I was going to write this as a comment to Emptyanima's post on this exercise, but it grew into something larger.
I decided, since it fit perfectly into the rules of Rhino's exercise, I'd copy and paste it from the comment bar and put it up as a chapter.
So here it is... a practice in spontaneity all of its own.
Emptyanima: Spontaneity does not come naturally to me.
I now understand your need to plan, that you described in your ten writing pointers.
I'm not going to assume I know you in any sense, simply from reading these few posts of yours in the past two days. However I will give you advice based on what little I know and you have, of course, the ultimate prerogative to take it or discard it.
This may be useless to you, but I truly believe that people make life far more difficult to live when they are afraid of losing what they have.
You may think it cold, or disheartening, but try to accept in advance, that you will lose everything, and a lot of the fear goes away.
When I was in Afghanistan, and people were dying around me, I noticed that there were two different mindsets forming themselves within our ranks to deal with the stress of death on our heels.
Those with devout faith, became even more pious and thrust their lives in the care of the creator their God and went on with it, knowing that whatever happened, was in His hands.
Agnostics and Atheists as myself, on the other hand, simply accepted that, for all intents and purposes, we were already dead. It was the only way to do my job, was to assume that I wouldn't make it home alive. It worked, and it taught me something very important.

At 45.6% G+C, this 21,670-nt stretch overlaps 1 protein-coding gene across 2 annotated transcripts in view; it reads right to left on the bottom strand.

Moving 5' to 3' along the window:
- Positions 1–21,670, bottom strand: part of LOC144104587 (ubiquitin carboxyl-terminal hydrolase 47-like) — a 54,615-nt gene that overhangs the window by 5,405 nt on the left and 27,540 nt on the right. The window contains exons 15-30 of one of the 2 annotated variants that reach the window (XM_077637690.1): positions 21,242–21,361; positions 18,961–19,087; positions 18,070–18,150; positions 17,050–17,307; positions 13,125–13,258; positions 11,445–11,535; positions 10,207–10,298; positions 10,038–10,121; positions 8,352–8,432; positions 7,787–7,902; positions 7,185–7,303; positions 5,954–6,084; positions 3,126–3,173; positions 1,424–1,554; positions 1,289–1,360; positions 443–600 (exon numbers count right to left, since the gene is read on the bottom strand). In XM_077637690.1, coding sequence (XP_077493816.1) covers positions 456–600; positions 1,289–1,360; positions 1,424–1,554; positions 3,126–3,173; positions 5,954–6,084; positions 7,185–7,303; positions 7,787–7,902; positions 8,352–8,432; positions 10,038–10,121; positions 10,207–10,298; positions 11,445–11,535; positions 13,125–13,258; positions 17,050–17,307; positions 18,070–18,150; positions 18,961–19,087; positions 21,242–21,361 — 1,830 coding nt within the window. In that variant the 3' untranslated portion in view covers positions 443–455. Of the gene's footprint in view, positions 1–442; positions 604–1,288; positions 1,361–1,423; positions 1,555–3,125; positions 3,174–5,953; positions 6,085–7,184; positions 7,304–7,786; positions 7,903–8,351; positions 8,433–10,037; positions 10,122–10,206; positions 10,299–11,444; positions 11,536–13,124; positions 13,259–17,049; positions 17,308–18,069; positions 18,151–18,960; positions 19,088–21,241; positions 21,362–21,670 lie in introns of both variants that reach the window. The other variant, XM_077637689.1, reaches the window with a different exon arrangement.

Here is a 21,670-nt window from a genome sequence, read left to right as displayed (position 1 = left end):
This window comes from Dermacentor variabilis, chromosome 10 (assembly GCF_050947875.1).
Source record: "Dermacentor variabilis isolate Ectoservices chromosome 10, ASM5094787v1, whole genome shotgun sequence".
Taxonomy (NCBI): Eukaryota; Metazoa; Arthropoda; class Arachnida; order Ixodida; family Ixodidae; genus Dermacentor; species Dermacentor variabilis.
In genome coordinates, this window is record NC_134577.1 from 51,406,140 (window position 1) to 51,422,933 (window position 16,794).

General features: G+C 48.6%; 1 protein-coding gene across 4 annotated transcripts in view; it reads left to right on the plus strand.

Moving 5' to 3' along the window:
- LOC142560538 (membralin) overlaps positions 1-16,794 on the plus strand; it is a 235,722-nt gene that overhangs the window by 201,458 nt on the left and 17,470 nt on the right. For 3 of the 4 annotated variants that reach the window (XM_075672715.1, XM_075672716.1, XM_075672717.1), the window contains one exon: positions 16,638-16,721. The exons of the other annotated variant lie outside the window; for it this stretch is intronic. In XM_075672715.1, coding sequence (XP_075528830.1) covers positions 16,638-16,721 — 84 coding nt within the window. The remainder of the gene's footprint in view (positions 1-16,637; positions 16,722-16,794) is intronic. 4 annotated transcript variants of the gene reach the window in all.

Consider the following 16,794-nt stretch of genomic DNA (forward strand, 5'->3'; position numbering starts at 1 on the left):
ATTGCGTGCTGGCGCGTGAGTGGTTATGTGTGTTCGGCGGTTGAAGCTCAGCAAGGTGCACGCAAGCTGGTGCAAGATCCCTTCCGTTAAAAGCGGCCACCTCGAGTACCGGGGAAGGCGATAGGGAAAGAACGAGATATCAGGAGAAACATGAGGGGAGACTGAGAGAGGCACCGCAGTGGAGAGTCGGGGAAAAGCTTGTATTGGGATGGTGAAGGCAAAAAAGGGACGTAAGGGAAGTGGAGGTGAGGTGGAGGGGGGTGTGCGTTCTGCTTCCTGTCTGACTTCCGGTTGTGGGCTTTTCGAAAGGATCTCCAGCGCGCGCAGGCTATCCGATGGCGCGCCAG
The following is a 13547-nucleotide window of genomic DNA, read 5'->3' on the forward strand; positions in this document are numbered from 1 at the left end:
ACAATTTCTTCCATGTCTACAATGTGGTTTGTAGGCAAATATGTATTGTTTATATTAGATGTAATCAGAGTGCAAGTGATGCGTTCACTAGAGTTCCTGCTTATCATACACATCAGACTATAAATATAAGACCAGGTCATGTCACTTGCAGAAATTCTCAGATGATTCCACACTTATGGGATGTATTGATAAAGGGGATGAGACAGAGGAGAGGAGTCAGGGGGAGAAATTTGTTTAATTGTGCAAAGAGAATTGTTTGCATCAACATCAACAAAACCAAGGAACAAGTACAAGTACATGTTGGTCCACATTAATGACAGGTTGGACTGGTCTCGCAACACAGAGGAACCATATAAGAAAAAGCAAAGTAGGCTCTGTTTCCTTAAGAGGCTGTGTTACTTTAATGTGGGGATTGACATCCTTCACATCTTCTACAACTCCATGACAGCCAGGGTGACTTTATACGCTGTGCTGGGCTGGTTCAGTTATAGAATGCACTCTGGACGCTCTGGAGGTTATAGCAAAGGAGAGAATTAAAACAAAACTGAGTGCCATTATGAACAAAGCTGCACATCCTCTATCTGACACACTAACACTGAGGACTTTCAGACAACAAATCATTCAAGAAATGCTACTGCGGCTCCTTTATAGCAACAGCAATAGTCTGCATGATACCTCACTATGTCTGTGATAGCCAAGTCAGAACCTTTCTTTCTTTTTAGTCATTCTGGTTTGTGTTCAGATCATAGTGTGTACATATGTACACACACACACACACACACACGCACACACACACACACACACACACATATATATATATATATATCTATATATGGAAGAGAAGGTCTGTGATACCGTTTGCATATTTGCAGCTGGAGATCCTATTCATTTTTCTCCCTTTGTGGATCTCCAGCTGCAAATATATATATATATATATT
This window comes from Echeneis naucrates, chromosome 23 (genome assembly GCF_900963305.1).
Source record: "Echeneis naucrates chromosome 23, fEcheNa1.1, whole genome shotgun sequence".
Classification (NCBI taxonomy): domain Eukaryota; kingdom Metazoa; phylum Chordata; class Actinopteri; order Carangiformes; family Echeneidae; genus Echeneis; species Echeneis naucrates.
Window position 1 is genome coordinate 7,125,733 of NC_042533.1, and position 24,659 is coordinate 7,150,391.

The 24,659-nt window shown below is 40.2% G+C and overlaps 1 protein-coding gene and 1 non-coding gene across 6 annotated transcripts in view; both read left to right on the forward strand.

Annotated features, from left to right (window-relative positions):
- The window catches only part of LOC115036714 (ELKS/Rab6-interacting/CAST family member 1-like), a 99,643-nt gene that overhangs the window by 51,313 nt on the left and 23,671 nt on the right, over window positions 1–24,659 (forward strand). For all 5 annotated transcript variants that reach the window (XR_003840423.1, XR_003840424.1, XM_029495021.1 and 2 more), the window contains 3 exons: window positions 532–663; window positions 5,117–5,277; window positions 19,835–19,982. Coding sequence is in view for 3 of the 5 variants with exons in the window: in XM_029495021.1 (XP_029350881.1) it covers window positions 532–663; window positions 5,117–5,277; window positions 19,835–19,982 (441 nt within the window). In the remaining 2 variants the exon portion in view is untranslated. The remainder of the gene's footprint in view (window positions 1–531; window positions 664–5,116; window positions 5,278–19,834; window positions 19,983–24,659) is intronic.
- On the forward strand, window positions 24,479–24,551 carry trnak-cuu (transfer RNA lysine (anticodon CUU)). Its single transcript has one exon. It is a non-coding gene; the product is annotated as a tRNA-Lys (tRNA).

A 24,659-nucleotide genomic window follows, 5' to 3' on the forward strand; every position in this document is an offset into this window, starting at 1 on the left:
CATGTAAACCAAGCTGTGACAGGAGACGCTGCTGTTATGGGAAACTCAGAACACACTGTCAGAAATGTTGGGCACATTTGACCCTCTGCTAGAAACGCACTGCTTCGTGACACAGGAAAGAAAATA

To put it in a way that is more easily related to someone who hasn't been to war; Imagine tomorrow you would lose everything you own in a fire.
Try to imagine what life would be like if that were the case.
Although there would be moments of sadness, and despair, you would move on.
This is a far deeper way of looking at life as it is your last day on earth.
Don't be afraid to lose. Don't be afraid to lose everything.
If you can do this then spontaneity will come second nature solely because you can understand living life as a social/psychological nomad, ready to settle, but just as ready to leave it all behind to find something new.
Don't get me wrong though, there are some things that will never leave you, no matter how hard you try. I'm no longer in Afghanistan, but unfortunately Afghanistan is still with me.
Take the things that can't be left behind, and learn from them. They are the closest thing you'll ever have to a compass in life. They will tell you want you truly want, even when you don't know what that is yourself.